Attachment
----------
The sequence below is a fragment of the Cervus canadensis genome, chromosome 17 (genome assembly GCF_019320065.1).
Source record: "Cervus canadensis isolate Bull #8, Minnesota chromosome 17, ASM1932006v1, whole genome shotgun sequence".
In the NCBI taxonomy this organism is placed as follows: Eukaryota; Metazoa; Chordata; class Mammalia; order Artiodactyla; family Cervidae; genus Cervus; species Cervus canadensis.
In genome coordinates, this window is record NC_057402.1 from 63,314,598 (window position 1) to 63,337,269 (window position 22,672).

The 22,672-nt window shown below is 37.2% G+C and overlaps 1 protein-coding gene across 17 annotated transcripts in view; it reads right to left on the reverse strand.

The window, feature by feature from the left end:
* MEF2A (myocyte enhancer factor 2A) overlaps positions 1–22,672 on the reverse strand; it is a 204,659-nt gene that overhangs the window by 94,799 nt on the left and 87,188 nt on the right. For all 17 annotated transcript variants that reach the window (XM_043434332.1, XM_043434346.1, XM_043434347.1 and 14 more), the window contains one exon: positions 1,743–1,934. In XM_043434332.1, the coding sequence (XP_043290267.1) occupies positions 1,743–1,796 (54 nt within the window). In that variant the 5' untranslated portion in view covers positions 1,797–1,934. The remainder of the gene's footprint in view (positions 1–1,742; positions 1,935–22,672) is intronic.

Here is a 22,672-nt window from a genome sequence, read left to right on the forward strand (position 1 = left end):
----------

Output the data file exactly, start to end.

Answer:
The sequence below is a fragment of the Cervus canadensis genome, chromosome 17 (genome assembly GCF_019320065.1).
Source record: "Cervus canadensis isolate Bull #8, Minnesota chromosome 17, ASM1932006v1, whole genome shotgun sequence".
In the NCBI taxonomy this organism is placed as follows: Eukaryota; Metazoa; Chordata; class Mammalia; order Artiodactyla; family Cervidae; genus Cervus; species Cervus canadensis.
In genome coordinates, this window is record NC_057402.1 from 63,314,598 (window position 1) to 63,337,269 (window position 22,672).

The 22,672-nt window shown below is 37.2% G+C and overlaps 1 protein-coding gene across 17 annotated transcripts in view; it reads right to left on the reverse strand.

The window, feature by feature from the left end:
* MEF2A (myocyte enhancer factor 2A) overlaps positions 1–22,672 on the reverse strand; it is a 204,659-nt gene that overhangs the window by 94,799 nt on the left and 87,188 nt on the right. For all 17 annotated transcript variants that reach the window (XM_043434332.1, XM_043434346.1, XM_043434347.1 and 14 more), the window contains one exon: positions 1,743–1,934. In XM_043434332.1, the coding sequence (XP_043290267.1) occupies positions 1,743–1,796 (54 nt within the window). In that variant the 5' untranslated portion in view covers positions 1,797–1,934. The remainder of the gene's footprint in view (positions 1–1,742; positions 1,935–22,672) is intronic.

Here is a 22,672-nt window from a genome sequence, read left to right on the forward strand (position 1 = left end):